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Xbox One – The Next Big Thing?

What is the Xbox One?

Well the Xbox launch event has come and gone. We here at RepairLabs got to admit, we were pleasantly surprised. For the past month, everybody has been throwing around rumors and speculation, and frankly, I’ve been a bit underwhelmed by the whole process. As much as I love my Xbox 360, my PlayStation 3 has received quite a bit more playtime. Not only because it has a Blu-Ray drive and a lot more quality exclusive titles, but also because it supports 7.1 HD Audio and is free to use online, plus we won’t even get into the Red Ring of Death.

When the Xbox launch started up, and Microsoft came out instantly talking about, and showcasing the console, I became extremely interested. First thing’s first, the name of the new Xbox is the Xbox One… I find it a bit confusing and even contradicting. It is, after all, the third Xbox console, but I understand what they’re going for – one console to rule them all! Anyways, from a design perspective, the new console is really going for that HTPC look, which I really dig. Nice clean lines and the look of a glossy and matte black body. Now if it’s made from aluminum, or some form of light metal, I will be completely sold on the design.

xbox-one

With no word on pricing or release date, (Coming Later This Year) the specs are really the biggest thing we have to go off of. Looking at them, I can tell that Microsoft wants to compete with Sony, and the pieces are in place to do so – I’m just not sure if going with DDR3 memory was the best course of action. If you recall, I did a piece awhile back on the differences between GDD3 and GDDR5, and why it’s a worthy investment for console developers.

What it may lack in processing bandwidth via the memory, it will more than makeup for with its eight-core CPU – twice as many as what’s in the PlayStation 4. The inclusion of a Blu-Ray Drive, HDMI Out AND In, as well voice and gesture control made possible by the brand-new Kinect Sensor, and USB 3.0, 4K Video, and Cloud-Based support, Microsoft is really building the Xbox One with the future in mind. At this time, there aren’t many games or tech that can fully utilize eight-cores or 4K video, but when they become industry standards somewhere down the road, the Xbox One will be ready to go, instead of falling behind the times like the Xbox 360 with its measly 512mb of RAM.

Xbox One Specifications

Xbox One Specifications

  • 8 GB of RAM DDR3
  • 8 Core CPU
  • Blu Ray Drive
  • HDMI In/Out
  • Voice and Gesture Controls
  • Kinect Included
  • 500GB HDD
  • Cloud Based For Saves And Media
  • USB 3.0 Support
  • 4k Video Support
  • 7.1 Audio Support

Xbox One and the Kinect

Sadly the event lacked much in the way of gameplay for upcoming titles. It did however, give us a rather in-depth look at the new Kinect, and I have to say that I was thoroughly impressed, and that’s hard to do!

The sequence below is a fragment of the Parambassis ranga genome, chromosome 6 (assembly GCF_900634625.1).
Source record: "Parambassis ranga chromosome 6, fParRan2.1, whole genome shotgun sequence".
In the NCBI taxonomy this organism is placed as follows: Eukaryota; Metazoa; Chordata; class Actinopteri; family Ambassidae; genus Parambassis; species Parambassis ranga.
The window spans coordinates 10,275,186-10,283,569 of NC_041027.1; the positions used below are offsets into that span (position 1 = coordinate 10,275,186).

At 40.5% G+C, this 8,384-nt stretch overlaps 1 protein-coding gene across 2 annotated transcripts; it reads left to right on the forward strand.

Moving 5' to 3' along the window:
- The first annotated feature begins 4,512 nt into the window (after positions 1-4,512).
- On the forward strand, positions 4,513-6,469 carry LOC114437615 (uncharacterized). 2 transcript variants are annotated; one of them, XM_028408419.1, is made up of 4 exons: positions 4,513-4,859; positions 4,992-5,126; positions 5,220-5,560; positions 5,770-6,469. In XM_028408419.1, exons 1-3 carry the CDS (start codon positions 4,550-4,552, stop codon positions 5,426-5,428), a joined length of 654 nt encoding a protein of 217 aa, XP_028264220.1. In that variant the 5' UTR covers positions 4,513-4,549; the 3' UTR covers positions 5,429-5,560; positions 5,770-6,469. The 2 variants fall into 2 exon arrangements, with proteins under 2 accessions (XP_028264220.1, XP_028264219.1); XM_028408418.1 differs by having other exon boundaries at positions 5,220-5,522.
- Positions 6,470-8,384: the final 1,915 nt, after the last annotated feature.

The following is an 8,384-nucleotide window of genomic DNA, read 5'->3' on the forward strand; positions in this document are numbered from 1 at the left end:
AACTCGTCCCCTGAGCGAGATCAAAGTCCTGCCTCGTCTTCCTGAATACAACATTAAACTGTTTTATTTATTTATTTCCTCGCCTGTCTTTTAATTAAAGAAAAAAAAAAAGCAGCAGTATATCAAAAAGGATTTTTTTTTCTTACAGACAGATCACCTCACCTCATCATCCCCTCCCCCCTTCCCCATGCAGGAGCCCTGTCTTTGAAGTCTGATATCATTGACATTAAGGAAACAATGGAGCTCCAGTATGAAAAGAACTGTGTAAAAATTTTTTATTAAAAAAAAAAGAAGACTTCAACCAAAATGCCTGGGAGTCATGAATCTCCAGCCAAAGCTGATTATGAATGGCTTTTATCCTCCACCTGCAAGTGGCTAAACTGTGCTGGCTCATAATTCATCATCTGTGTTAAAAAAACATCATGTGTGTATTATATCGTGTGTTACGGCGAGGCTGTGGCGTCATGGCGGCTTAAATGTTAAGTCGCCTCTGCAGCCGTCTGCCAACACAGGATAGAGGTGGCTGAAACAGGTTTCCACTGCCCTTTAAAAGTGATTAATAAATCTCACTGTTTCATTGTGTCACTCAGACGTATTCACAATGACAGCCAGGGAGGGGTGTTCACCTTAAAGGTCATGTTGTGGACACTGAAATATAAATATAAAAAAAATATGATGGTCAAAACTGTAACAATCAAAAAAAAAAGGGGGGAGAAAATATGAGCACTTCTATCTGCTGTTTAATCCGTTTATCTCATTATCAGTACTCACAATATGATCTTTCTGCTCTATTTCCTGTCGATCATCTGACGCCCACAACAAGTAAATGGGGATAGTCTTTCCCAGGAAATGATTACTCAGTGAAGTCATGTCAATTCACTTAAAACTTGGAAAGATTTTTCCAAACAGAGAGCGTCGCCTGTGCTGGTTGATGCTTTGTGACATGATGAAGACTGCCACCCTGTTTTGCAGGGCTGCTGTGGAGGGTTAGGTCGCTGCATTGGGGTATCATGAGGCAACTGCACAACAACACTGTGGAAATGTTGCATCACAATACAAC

Now I have a Kinect at home – and like most of you, I never use it. With the new Kinect offering up a sensor that completely blows its predecessor away in every way imaginable, I cannot wait to get my hands on it. Sure, I’ll probably tear it apart and see what makes it tick, but I’m sure before I do that, I’ll yell at my TV and flail my arms like a dummy for a while first.

Seriously, the hand gestures, voice control, responsiveness, and intuitiveness of the entire system makes me excited! I think the redesign of the controller is cool, but the new functionality of the Kinect will make the controller unnecessary when utilizing the system outside of gaming. I only hope that the Kinect sensor doesn’t need to dial itself back in often like the previous iteration does to be at its best.

If you’re like me though, the power and functionality of the system are great, but I want to know what games are going to be like on the system, I want to see Fable 4 and Halo 5 (yeah, right) in action on this baby, but alas we’re going to have to wait until E3 to get a glimpse of some in-game footage. The only true action we got was the Call of Duty: Ghosts world-first footage, which looked brilliant but doesn’t have the same effect as seeing an Xbox-Exclusive title on the system.

xbox-analysis-660x440

Image courtesy of Wired.com

What did you think of the event? Did Microsoft hit all of the necessary highs and avoid the lows? Personally, I think the only way the event could’ve been better was if there was some Fable 4 footage shown. A few things that I think would’ve been nice to get more info on is if it’ll be able to play used games, and if it requires being online all the time. The announcement by The Verge that it will not be backwards compatible is sad news though. Other than that, they gave us the console, controller, specs, and announced some exciting things like 15 exclusive titles in the works, with eight being entirely new franchises!

The future is looking awfully bright for game consoles, and I can’t help but feel that the Xbox One may be leading the pack when it’s all said and done. Sony impressed me a few months back, but Microsoft and the Xbox One just took it to a whole new level, especially with their willingness to run through the demonstrations two or three times, showing that it’s fully functional, which is key to their entire design.

The Xbox One is set to launch sometime later this year.

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